Preliminary analysis conducted by the Media Cloud team at MIT and Harvard suggests that while fake news stories spread during the 2016 US election, they were hardly the most influential media in the dialog. In tracking 1.4 million news stories shared on Facebook from over 10,000 news sites, the most influential fake news site we found ranked 163rd in our list of most shared sources. Yes, fake news happens, but its impact and visibility comes mostly from mainstream news reporting about fake news.

Bannon has also gone on record as a Leninist who seeks to dismantle all American institutions. Will Bannon’s venomous lies topple the press and the way we govern in this “free country”? I am doubtful. The fact is Bannon’s lies that flow from Don’s mouth on a daily basis are mostly noise, and now that the press is calling a lie a lie, and getting their backbone back, the fight is on for real. “The Steve and Don Show” might be the greatest reality TV program ever made, but like all reality TV programs, it’s a highly produced show that can and will be cancelled.

In related news, last Christmas President Obama quietly signed into law the Countering Disinformation and Propaganda Act, a bill introduced by U.S. Senators Rob Portman (R-OH) and Chris Murphy (D-CT). “Our enemies are using foreign propaganda and disinformation against us and our allies, and so far the U.S. government has been asleep at the wheel,” Portman said.

Perhaps we need another law to protects us from the propaganda emanating from the White House and Republican “leaders” on Capitol Hill. In the meantime, I will rely on journalists to dig, learn and reveal on our behalf. We the people have our own role to play as readers who subscribe to our nation’s best newspapers and magazines, as citizen journalists, as neighbors, friends and colleagues. Lies do die out, but right now in America the lies must be killed.

The Magic of Don: How He Hides His Crimes Out In The Open

Did Donny the Dangler employ a brilliant communications strategy to win the White House? According to Roger L. Martin, a business professor at the University of Toronto, he did, and the sooner we understand how it works, the more effectively we can combat him.

What he was doing was creating with precise and relentless consistency an entirely new category in the minds of voters: the politically incorrect candidate. He has since monopolized that new category.

By creating the new category and playing his role to the max, the audience became riveted and eventually moved to support the anti-candidate. The logic Democrats tried to use that you would not hire a bus driver to fly a plane, ultimately wasn’t the kind of logic enough Americans were willing to buy. Is it because Americans are dumb-asses? It is all too easy to see it that way, but the good professor warns against it.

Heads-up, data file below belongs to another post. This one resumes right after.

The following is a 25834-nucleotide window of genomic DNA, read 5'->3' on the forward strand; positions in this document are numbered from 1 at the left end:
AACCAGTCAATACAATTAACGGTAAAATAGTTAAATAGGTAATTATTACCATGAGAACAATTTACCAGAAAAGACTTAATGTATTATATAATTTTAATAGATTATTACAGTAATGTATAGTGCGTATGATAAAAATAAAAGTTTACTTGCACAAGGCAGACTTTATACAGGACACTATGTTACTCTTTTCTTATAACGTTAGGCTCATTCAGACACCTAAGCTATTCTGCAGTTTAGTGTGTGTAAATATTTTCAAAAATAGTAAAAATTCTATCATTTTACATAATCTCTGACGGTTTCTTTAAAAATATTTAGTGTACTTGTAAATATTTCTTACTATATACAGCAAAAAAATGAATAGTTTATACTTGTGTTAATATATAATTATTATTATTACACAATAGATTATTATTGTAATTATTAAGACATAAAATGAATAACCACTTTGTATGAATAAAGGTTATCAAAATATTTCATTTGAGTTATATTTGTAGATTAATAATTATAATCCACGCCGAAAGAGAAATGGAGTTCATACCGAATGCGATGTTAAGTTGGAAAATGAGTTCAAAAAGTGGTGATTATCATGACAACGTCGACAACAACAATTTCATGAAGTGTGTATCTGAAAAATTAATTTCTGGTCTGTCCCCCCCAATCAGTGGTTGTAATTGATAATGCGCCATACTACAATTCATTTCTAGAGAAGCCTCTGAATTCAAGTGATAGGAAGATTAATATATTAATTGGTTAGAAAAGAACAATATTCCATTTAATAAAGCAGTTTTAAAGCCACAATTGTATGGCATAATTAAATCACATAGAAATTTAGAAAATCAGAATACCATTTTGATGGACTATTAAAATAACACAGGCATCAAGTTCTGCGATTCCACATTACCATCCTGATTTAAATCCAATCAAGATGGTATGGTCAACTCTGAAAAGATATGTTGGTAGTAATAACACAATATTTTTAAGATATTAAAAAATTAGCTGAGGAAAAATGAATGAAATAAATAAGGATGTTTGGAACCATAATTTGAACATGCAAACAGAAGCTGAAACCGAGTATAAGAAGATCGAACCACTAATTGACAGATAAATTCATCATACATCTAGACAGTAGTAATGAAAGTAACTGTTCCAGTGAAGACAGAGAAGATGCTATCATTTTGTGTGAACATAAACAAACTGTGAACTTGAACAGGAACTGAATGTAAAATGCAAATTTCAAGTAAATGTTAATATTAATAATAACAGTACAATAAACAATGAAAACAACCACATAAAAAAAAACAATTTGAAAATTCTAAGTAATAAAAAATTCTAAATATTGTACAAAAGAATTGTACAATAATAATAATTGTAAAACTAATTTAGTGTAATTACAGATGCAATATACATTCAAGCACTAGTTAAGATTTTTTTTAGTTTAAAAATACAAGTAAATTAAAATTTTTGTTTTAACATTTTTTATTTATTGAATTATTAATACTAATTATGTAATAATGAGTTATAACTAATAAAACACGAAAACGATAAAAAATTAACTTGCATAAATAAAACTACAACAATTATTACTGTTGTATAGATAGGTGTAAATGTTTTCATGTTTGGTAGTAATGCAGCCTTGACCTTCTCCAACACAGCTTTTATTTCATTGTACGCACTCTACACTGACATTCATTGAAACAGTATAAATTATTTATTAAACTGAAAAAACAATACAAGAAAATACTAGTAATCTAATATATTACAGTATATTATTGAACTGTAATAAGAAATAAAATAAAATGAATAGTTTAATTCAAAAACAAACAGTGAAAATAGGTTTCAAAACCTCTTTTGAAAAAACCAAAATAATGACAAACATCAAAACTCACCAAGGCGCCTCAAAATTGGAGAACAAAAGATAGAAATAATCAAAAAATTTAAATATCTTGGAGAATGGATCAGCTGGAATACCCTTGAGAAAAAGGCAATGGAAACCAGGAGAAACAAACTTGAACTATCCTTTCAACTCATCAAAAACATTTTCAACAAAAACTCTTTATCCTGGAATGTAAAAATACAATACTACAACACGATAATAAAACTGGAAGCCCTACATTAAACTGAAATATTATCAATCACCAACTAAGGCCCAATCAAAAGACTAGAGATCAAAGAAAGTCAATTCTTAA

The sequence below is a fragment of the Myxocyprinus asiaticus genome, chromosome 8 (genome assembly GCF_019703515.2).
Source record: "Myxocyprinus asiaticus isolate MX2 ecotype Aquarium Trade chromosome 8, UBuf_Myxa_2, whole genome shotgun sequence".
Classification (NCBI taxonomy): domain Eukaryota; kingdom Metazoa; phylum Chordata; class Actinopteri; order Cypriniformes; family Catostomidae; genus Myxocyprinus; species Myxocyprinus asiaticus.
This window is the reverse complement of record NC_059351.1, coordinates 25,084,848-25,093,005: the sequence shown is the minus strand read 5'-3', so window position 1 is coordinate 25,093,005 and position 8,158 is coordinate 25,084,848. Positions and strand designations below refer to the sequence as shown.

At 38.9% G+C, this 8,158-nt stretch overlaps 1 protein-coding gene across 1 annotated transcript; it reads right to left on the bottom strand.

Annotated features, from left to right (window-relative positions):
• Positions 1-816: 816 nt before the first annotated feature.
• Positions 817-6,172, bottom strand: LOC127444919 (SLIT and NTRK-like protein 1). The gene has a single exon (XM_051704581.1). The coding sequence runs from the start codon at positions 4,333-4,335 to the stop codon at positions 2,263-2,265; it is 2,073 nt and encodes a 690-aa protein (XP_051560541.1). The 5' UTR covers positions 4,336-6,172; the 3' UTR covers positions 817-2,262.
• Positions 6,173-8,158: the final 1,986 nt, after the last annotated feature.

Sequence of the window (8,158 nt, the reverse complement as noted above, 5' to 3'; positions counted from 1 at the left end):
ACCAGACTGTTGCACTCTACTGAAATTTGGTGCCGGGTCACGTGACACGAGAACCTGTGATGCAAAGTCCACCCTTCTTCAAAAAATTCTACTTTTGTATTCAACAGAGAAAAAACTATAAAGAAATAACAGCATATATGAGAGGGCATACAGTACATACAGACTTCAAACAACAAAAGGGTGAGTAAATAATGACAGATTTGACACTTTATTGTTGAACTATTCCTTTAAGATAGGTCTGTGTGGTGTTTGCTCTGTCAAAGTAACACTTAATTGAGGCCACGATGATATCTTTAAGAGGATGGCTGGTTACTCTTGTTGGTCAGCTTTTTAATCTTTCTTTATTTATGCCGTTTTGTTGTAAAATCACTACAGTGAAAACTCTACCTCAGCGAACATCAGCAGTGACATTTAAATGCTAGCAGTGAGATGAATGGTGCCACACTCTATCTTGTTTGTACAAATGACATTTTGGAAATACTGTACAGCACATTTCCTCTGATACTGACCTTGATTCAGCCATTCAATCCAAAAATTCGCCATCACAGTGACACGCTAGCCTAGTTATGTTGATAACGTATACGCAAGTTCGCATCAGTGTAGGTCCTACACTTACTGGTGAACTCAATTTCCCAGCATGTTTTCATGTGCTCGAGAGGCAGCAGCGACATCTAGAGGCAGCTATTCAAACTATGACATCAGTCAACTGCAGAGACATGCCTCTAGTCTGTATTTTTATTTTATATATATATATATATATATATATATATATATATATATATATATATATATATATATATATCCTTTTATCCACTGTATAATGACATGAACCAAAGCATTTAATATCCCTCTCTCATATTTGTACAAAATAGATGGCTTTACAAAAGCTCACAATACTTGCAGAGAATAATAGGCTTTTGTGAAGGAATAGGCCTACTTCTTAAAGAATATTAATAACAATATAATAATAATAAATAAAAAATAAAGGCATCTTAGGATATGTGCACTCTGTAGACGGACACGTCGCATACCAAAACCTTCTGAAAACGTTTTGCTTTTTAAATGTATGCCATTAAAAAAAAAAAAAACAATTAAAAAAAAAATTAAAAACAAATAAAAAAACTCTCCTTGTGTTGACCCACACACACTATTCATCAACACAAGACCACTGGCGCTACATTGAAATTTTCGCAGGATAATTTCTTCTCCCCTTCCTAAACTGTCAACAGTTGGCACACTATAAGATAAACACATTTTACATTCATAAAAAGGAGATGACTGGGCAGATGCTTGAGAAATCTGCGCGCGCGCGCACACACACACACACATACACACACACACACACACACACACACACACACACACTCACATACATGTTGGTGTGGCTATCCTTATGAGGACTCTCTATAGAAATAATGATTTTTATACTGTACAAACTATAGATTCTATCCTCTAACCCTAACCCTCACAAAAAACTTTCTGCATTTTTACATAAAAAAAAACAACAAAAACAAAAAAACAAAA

Clinton ran an exceedingly competent campaign, with lots of experienced managers, an abundance of planning, high levels of investment, and careful attention to best practices. However, the strategy was underwhelming. She sold customers what she desired them to want: a product that was compelling to her and her management team.

This is such an astute reading of the 2016 election. Russian hacking didn’t rob Hillary of the White House. She lost in a contest with rules that she didn’t fully understand. She kept insisting, as Democrats do, that better policies matter most. Of course, they do matter in the day-to-day reality of governing. But running for office is not governing. Running for office is a battle for attention, adoration, and ultimately long-term brand preference.

I don’t blame Hillary for not wanting to see herself as a product. No one wants to degrade their own humanity in order to win, except the demagogue who did just that to win. Lessons learned. Now what do we do to expedite the impeachment of the ass clown in charge? What strategy do we the people employ to fight the growth of fascism in our own land? Number one, STOP listening to what he says or Tweets. When literally every word he utters is calculated to distract, it’s time to turn away from the noise of Don and the talking heads altogether. Instead, we must watch what he does, and organize our resistance there. The longer we focus on his or anyone’s personality, the less room we make for the issues.

Don can talk shit all day and he does. Who cares? The issues that I care about are on the line: civil rights, gun control, healthcare, the environment, the economy, and the constant drumbeats of both terror and war. I don’t have time to hear what he or his minions have to say on matters. They are corrupt, anti-American and blind to the needs of our modern society. It’s good to understand the other side’s wants in any conflict, but what do you do once you comprehend that their wants are outrageous and dangerous? Do you listen and try to find common ground? Or do you go out and organize the people of this nation into an informed and motivated force for freedom?